Riot police end march on Milosevic's home

Serbia's neo-Communist authorities deployed riot police in Belgrade yesterday to prevent thousands of student demonstrators from marching towards the home of President Slobodan Milosevic. In a tense confrontation, riot police blocked a busy street near the US embassy and forced the students to abandon their hope of massing outside Mr Milosevic's home in Dedinje.

The students' march coincided with a trip to Belgrade by Italy's Foreign Minister, Lamberto Dini. He was the most senior Western politician to visit Serbia since huge anti-government demonstrations broke out almost four weeks ago in protest at alleged election-rigging by the Socialist authorities.

Mr Dini held separate meetings with Mr Milosevic and opposition leaders, and said afterwards that both sides had "left a margin for discussion".

The immediate cause of the trouble is the Socialists' refusal to recognise local election victories for the opposition in Belgrade and other large cities last month. The opposition Zajedno (Together) coalition movement would also like to see Mr Milosevic removed from power, but has sworn to stick to peaceful methods in pursuit of this goal.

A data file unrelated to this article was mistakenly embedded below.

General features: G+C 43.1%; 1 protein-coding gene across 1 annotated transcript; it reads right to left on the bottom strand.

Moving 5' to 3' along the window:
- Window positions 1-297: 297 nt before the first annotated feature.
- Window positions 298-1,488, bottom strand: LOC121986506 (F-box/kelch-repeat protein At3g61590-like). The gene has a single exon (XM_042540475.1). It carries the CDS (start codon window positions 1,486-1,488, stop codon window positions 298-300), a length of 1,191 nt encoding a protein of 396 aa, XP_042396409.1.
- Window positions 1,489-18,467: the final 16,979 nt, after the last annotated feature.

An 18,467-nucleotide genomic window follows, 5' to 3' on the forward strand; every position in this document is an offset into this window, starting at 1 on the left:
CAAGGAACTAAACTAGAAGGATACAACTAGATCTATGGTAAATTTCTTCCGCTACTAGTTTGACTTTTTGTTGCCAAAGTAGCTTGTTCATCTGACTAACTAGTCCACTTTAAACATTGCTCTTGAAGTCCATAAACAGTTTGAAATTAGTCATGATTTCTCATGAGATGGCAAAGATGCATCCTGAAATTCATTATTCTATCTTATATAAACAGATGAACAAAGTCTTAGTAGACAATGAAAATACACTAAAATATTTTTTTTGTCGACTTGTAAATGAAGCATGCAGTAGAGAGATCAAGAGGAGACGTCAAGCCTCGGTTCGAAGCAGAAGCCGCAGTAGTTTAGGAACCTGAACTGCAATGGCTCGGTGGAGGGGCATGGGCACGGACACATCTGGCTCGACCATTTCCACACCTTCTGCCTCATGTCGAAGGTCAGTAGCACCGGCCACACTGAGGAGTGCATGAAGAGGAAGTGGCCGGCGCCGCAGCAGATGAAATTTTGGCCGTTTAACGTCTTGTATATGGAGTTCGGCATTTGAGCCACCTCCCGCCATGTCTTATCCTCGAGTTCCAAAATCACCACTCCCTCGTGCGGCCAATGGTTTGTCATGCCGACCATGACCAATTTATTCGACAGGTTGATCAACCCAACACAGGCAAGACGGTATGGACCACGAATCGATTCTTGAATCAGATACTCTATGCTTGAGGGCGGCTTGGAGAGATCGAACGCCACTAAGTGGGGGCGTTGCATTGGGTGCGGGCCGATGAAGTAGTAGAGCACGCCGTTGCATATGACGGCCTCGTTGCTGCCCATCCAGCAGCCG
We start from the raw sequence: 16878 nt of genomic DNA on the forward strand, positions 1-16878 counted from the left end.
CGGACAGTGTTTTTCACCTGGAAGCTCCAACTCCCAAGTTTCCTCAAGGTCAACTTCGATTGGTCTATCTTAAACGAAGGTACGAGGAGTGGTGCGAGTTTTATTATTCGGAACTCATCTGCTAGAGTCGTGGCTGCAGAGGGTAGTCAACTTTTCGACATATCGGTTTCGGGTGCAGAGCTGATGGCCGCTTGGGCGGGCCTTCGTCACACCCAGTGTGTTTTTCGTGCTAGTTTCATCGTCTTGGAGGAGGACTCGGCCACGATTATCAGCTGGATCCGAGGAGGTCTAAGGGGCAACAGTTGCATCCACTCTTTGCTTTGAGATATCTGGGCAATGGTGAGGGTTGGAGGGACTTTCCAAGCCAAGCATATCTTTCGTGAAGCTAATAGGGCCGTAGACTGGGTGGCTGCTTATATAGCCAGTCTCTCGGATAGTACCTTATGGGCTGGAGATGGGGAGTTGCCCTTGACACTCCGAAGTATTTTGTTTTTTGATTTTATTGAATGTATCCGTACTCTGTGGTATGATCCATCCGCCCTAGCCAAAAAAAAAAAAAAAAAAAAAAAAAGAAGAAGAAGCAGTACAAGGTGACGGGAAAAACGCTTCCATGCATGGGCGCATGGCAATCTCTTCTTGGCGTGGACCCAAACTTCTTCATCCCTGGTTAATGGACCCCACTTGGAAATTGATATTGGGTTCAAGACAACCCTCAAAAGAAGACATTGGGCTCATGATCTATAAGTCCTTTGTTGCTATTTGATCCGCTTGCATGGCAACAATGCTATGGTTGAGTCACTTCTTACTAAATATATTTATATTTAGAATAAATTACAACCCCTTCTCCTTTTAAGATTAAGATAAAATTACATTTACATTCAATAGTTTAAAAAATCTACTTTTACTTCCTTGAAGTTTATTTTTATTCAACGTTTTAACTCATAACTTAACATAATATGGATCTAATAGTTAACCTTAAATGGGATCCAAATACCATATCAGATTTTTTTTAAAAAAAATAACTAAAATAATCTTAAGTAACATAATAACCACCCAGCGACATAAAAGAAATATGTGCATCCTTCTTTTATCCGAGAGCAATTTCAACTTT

Mr Dini said the opposition was being unrealistic in continuing to demand official recognition of the 17 November polls which would have deprived the Socialists of power in Belgrade for the first time since 1945. "Reinstatement of the results seems to me to be something that is not on the cards as the basis for dialogue between the parties. They must find a formula around the impasse," he said.

His remarks drew an instant rebuff from one of Zajedno's three main leaders, Vuk Drasko-vic, who said recognition of the opposition's election victories was a precondition of dialogue with Mr Milosevic. Other opposition leaders hinted at a deal involving fresh polls staged under international supervision. The state media also would be required to abandon their strong pro-government bias.

Such conditions may not appeal to Mr Milosevic, who tightly controls the media. As an example of the kind of propaganda being fed to the Serbian public, a new tabloid weekly called Flash carried a banner headline in its first edition saying: "The CIA is carrying out its plan: the Albanian mafia is funding the demonstrations."

Mr Milosevic has given no signal that he is willing to hold new local elections or make substantial concessions to the opposition. He has said nothing in public that would suggest he even thinks he has a problem.

Pristina (AP) - The party representing ethnic Albanians in Serbia's Kosovo province said one of its activists died after being tortured by Serbian police. Feriz Blakcori, 34, died two days ago at a hospital. The Democratic League of Kosovo said his body bore signs of torture and he was the 14th Albanian victim of Serb repression this year.